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PPO 16-335 – HSR&D Study

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PPO 16-335
Pilot testing prehabilitation services aimed at improving outcomes of frail Veterans following major abdominal surgery
Daniel E. Hall MD MDiv MHSc
VA Pittsburgh Healthcare System University Drive Division, Pittsburgh, PA
Pittsburgh, PA
Funding Period: January 2017 - September 2018

Frail Veterans are at increased risk for poor surgical outcomes. Although surgeons operate safely on even the oldest old, if the elder is also frail, the stress of surgery can result in significant mortality, morbidity, and institutionalization. Frailty is a clinical syndrome marked by muscle atrophy, diminished strength, decreased physical activity, and exhaustion. It is independent of any specific disease, but it increases with age, and is a more powerful predictor of increased perioperative mortality, morbidity, length of stay, and cost than predictions based on age or comorbidity alone. As the Veteran and US populations grow older and more frail, it is critically important to identify effective strategies for improving the surgical outcomes of these patients.

"Prehabilitation" has the potential to improve surgical outcomes among the frail. Prior research demonstrates that inter-disciplinary rehabilitation strategies deployed after surgery enhance recovery and improve outcomes by building strength, improving nutrition, and optimizing home supports. Based on this success, there is growing interest in deploying similar interventions before surgery in what some call "prehabilitation." By modifying physiological and environmental risks, prehabilitation aims to augment patients' capacity to compensate for the stress of both surgery and recovery. Frail patients will likely benefit disproportionately from prehabilitation because they have the most diminished capacity to adapt to the stress of surgery. However, prehabilitation has not yet been studied in either Veteran or specifically frail populations.

We examined the feasibility of a novel, multifaceted pre-habilitation intervention aimed at improving postoperative outcomes for frail Veterans undergoing major abdominal surgery. Specific aims were to:

(1) Estimate rates of recruitment, randomization, retention, and compliance with the prehabilitation intervention;

(2) Measure (a) physical performance, (b) pulmonary function, and (c) nutrition at baseline and 2-week intervals to estimate changes over time and explore the optimal duration of prehabilitation (2 vs. 4 vs. 6 weeks); and

(3) Estimate overall and treatment-specific summary statistics for postoperative outcomes in terms of 30- and 90-day (a) mortality, (b) major complications, (c) length of hospital stay, (d) health-related quality of life, (e) quality of surgical care, and (f) change in level of independent living.

This randomized pilot study will enroll a consecutive cohort of up to 50 Veterans identified as frail using a standardized frailty assessment and scheduled for major abdominal surgery on the general or urological surgery services at the VA Pittsburgh Healthcare System. We will randomize participants 1:1 to receive either: (1) standard preoperative optimization by the Interdisciplinary Medical Preoperative Assessment Consultation & Treatment Clinic (IMPACT), or (2) prehabilitation + standard IMPACT optimization. The 6-week long prehabilitation intervention will include (1) strength and balance training; (2) inspiratory muscle training; and (3) nutritional coaching and supplementation. Compliance with the prehabilitation regimen will be assessed through patient logs and pedometers.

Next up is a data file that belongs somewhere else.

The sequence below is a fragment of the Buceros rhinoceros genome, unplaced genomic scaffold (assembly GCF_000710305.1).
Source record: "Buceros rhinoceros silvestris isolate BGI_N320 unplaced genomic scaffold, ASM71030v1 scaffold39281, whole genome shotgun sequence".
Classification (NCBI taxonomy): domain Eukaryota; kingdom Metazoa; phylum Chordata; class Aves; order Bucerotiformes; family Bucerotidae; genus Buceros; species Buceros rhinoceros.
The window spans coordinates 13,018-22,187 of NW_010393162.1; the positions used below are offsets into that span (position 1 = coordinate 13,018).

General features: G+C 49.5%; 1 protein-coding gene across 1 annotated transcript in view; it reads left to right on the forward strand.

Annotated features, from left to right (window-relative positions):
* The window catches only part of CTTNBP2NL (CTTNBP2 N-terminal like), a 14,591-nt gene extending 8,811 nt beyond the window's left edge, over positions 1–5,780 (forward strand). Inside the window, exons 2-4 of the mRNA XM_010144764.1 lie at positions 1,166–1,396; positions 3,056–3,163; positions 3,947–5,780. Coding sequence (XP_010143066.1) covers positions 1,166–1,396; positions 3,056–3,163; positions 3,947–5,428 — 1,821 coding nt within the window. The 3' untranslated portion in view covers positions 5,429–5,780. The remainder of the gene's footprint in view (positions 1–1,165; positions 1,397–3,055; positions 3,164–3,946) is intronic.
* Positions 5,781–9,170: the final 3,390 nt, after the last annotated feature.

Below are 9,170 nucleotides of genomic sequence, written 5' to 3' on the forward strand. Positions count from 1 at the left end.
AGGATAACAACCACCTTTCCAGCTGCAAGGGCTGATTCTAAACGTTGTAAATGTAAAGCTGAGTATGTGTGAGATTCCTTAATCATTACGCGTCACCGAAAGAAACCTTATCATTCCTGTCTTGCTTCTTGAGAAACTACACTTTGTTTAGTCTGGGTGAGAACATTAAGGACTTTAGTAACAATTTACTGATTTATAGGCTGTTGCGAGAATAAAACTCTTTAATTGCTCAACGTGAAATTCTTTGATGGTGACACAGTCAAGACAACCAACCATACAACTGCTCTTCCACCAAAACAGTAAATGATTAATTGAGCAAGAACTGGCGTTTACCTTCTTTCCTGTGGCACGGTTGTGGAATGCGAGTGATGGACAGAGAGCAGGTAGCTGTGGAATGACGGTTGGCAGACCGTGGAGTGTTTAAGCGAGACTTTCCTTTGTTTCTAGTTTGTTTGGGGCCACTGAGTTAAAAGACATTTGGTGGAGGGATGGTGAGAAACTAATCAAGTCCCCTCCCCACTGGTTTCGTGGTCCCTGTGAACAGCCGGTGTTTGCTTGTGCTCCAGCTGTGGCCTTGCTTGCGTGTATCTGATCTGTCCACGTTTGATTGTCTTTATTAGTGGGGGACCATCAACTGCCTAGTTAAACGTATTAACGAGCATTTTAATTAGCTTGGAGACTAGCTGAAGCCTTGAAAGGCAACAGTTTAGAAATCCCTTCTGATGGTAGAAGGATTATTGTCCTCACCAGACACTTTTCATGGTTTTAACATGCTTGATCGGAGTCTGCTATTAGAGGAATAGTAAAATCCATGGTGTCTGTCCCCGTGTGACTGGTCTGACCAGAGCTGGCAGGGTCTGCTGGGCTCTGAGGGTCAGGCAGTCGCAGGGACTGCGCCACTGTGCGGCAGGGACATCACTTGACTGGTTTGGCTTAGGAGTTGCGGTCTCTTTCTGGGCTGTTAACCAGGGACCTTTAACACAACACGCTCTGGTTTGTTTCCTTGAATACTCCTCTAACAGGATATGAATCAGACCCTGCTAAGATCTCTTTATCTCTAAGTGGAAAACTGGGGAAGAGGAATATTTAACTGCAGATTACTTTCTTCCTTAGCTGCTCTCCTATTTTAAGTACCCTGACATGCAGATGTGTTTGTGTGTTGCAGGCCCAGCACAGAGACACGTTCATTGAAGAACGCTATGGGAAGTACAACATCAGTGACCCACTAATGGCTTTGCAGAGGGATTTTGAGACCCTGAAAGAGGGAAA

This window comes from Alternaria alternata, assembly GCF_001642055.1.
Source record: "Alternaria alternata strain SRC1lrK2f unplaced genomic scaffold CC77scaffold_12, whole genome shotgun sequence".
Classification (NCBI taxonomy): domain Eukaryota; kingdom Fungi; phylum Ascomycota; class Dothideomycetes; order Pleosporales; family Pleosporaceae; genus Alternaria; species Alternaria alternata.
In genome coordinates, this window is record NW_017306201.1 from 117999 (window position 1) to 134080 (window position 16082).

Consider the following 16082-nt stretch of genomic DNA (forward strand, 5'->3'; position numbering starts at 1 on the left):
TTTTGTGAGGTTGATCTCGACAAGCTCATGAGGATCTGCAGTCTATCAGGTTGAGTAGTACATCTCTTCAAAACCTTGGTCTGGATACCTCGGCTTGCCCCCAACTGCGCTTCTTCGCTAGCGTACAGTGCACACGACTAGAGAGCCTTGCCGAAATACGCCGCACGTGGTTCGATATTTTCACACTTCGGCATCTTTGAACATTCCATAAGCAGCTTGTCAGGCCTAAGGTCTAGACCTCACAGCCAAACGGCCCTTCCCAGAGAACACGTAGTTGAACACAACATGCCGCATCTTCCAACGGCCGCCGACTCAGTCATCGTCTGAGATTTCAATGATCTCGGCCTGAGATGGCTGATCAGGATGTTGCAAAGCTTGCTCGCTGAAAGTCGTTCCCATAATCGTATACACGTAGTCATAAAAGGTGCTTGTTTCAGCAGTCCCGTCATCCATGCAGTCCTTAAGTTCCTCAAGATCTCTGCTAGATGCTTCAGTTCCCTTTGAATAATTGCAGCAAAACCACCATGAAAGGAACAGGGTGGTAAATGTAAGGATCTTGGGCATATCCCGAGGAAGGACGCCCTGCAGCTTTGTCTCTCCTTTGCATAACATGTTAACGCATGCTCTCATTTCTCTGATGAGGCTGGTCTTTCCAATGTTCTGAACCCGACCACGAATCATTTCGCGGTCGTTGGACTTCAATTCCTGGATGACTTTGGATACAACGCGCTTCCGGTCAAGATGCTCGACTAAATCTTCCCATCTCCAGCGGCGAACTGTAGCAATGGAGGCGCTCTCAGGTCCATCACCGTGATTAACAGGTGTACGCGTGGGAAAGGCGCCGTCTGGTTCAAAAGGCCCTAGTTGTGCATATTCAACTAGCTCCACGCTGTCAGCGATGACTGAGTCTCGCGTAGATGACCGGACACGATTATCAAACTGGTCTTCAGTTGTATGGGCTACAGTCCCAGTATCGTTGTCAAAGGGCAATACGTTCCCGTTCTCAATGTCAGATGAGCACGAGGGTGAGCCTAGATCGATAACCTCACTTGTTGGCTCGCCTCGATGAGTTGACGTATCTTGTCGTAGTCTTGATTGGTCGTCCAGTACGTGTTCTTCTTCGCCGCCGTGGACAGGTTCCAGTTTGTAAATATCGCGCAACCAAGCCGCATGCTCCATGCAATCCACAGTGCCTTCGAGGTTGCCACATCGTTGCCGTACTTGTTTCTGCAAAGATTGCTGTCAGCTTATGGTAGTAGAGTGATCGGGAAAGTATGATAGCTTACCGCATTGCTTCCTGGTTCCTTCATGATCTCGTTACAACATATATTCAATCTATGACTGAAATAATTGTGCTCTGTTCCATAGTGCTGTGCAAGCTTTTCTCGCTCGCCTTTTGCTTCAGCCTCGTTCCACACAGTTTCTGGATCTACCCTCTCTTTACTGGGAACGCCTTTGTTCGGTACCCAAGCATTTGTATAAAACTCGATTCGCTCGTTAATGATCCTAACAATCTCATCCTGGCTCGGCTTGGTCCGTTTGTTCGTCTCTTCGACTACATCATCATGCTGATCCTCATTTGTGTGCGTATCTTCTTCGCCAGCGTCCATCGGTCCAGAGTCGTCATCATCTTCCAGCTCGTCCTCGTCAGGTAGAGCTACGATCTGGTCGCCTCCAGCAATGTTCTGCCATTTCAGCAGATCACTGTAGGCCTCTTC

Assessments will be made at baseline, every other week during prehabilitation, the week/day before surgery, and then again at 30 and 90 days after surgery. Inclusion criteria hinge on frailty as measured by the Risk Analysis Index (RAI), but frailty will be further assessed at multiple time points based on the RAI, Clinical Frail Scale, Edmonton Frail Scale and Fried Frail Scale. Physical performance will be assessed with the timed up and go, walking speed, grip strength, 6-minute walk test (6MWT) and the Short Physical Performance Battery (SPPB) to measure physical performance. Pulmonary function will be assessed with Maximal Inspiratory and Expiratory Pressures (MIP & MEP). Nutrition will be assessed with prealbumin and the 7-point Subjective Global Assessment. Standard postoperative outcomes (morbidity, mortality, length of stay) will be assessed by chart review. Survey instruments will be used to assess health-related quality of life, quality of surgical care, decision regret, preference for operative management, patient centeredness of care and satisfaction with the decision-making process. Analyses will inform the development of a larger randomized controlled trial testing the prehabilitation intervention.

Aim 1 Findings: 54 eligible patients were approached to enroll 18 (recruitment rate: 33%). Of the 36 who declined participation, the most common reason was the excessive burden of travel (9/36 or 25%) or desire not to delay surgery (3/36 or 8%). Enrolled participants were equally randomized to prehabilitation or standard of care (9 in each group), but 3 crossed from prehabili to standard care and 5 crossed from standard care to prehab (chi-square 0.9, p=.34), leaving 11 patients in the prehab arm and 7 in the control arm. Overall retention rates were 83% and 61% at 30- and 90-days after surgery, respectively.

Duration of prehabilitation ranged from 3-10 weeks with a median of 4 weeks and a mean (standard deviation) of 5.7 (2.5). Compliance with the prescribed, on-site, hospital prehabilitation sessions was 94% overall and ranged from 82-100% among the prehabilitation patients. All patients were referred to physical therapy and nutrition as per protocol, and consults lasted approximately 15 minutes each. In-hospital training sessions lasted 90-120 minutes with 60-75 minutes of exercise and 30-40 minutes of instruction or assessment. Compliance with at-home exercise and nutrition logs was mixed: 3 of 10 (30%) returned their exercise logs demonstrating 90-100% compliance with exercise, but only 66% compliance with nutrition; the remaining participants did not return log books, but based on conversations, compliance was estimated between 0% and 80%. Nursing homes did not facilitate exercise, and overall out-of-hospital compliance was estimated at 55%.